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'What Do You Care What Other People Think?'
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Richard P Feynman was one of this century's most brilliant theo-retical physicists and original thinkers. Born in Far Rockaway, New York, in 1918 he studied at the Massachusetts Institute of Technology, where he graduated with a BS in 1939. He went on to Princeton and received his Ph.D. in 1942 During the war years he worked at the Los Alamos Scientific Laboratory. He became Professor of Theoretical Physics at Cornell University, where he worked with Hans Bethe. He all but rebuilt the theory of quantum electrodynamics and high-energy physics and it was for this work that he shared the Nobel Prize in 1965. Feynman was a visiting professor at the California Institute of Technology in 1950, where he later accepted a permanent faculty appointment, and became Richard Chace Tolman Professor of Theo-retical Physics in 1959. He had an extraordinary ability to communicate his science to audiences at all levels, and was a well--known and popular lecturer. Richard Feynman died in 1988 after a long illness. Freeman Dyson of the Institute for Advanced Study in Princeton, New Jersey, called him `the most original mind of his generation', while in its obiturary The New York Times described him as `arguably the most brilliant, iconoclastic and influential of the postwar generation of theoretical physicists'. A number of collections and adaptations of his

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Roughly half of these 21 short, colloquial essays deal with Feynman's firsthand investigaton of the Challenger space-shuttle disaster. He casts himself in the role of intrepid detective, and the first-person singular pronoun keeps intruding on the worthwhile things he has to say about flight safety and lack of communication within NASA. An appendix offers his chilling technical observations on the shuttle's reliability or lack of it. The remaining pieces are mostly a blur of international conferences, purveying slight anecdotes. But two essays touch genuine depths of feeling: his tribute to his father, who taught him to cultivate a sense of wonder, and his account of his love affair with his first wife (who died). In this posthumous miscellany, theoretical physicist Feynman displays only sporadically the adventurousness that captivated readers of Surely You're Joking, Mr. Feynman. (October)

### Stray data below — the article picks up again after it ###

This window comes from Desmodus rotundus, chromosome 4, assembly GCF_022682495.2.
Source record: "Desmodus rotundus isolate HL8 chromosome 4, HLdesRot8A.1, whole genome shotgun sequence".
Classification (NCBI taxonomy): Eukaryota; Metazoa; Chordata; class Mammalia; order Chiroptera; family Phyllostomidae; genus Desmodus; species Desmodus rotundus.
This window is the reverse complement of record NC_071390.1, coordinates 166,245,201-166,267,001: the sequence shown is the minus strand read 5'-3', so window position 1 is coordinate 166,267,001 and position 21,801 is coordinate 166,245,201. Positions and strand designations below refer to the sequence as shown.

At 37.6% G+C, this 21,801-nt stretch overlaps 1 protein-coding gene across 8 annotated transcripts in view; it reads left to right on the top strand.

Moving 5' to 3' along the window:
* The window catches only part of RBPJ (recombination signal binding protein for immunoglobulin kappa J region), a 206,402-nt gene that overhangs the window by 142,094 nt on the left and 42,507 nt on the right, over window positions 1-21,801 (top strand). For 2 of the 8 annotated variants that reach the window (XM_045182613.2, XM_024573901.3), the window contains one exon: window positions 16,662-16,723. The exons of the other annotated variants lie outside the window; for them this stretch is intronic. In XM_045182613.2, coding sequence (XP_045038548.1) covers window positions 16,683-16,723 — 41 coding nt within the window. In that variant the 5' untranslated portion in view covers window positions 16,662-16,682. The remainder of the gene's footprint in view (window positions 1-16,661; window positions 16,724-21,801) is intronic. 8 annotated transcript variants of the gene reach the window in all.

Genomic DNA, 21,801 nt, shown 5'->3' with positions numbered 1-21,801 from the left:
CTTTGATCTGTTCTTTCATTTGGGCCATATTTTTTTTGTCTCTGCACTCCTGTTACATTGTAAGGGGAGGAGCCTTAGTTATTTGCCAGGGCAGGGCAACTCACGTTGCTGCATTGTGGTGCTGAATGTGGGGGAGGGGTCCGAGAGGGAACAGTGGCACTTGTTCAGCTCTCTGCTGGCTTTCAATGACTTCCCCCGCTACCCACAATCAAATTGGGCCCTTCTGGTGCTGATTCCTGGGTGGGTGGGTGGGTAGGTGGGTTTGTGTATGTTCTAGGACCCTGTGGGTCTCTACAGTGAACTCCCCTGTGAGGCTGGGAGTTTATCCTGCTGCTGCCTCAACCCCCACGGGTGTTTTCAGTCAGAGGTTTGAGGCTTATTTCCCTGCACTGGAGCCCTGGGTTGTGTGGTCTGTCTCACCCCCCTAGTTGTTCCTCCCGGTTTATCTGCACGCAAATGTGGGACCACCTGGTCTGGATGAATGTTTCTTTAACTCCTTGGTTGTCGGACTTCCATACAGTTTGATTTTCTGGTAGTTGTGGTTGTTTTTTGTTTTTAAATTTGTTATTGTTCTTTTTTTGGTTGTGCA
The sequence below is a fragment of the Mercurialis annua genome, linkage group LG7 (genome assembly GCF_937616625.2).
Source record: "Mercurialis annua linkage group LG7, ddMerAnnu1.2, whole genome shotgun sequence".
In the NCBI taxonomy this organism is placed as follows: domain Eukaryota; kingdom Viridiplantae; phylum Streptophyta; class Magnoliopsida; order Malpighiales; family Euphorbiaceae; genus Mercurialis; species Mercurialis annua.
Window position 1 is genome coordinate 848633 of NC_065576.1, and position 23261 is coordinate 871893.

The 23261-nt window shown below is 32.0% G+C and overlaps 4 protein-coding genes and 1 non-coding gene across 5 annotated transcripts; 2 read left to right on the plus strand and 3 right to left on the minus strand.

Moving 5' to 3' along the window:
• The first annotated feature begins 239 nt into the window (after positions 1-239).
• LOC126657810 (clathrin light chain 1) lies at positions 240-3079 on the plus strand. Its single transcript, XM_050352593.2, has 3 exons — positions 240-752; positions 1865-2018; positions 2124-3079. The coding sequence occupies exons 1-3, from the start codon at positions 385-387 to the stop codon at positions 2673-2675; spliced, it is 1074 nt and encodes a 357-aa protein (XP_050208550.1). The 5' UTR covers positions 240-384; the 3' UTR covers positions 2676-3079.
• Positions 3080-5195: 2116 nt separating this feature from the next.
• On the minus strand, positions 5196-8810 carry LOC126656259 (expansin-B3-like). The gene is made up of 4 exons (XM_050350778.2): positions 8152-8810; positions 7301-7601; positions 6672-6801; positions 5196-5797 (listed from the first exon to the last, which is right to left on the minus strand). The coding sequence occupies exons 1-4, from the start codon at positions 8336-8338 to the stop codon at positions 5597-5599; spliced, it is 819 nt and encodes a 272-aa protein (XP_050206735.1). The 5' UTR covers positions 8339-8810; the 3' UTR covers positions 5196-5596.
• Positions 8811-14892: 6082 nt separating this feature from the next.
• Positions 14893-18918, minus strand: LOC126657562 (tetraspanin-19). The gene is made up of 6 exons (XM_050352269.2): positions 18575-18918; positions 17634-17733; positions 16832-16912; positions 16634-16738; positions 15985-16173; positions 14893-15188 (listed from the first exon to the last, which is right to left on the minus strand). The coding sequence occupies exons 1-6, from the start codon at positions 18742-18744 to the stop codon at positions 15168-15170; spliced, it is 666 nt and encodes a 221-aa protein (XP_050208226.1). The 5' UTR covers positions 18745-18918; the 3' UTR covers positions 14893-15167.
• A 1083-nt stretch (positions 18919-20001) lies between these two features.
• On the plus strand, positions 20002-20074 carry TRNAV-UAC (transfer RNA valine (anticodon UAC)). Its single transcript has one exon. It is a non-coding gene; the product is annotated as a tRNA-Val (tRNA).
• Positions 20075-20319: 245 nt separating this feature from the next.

Following the success of the late Nobel laureate's first commercial book, Surely You're Joking, Mr. Feynman (1984), this second was perhaps an inevitability. The book has problems, but it is worthwhile nonetheless. In general, the new anecdotes lack the wit, novelty, and outrageousness of those in the earlier work. The book's second half is the high point; it is topical, entertaining, and illuminating, and telells of Feynman's work on the Rogers Commission, which investigated the Challenger space shuttle disaster. Readers who bypass the first part, which is rife with unconnected tales, will be happy to find this in their libraries. Gregg Sapp, Idaho State Univ. Lib., Boise

Feynman's voice echoes raw and direct through these pages.--James Gleick

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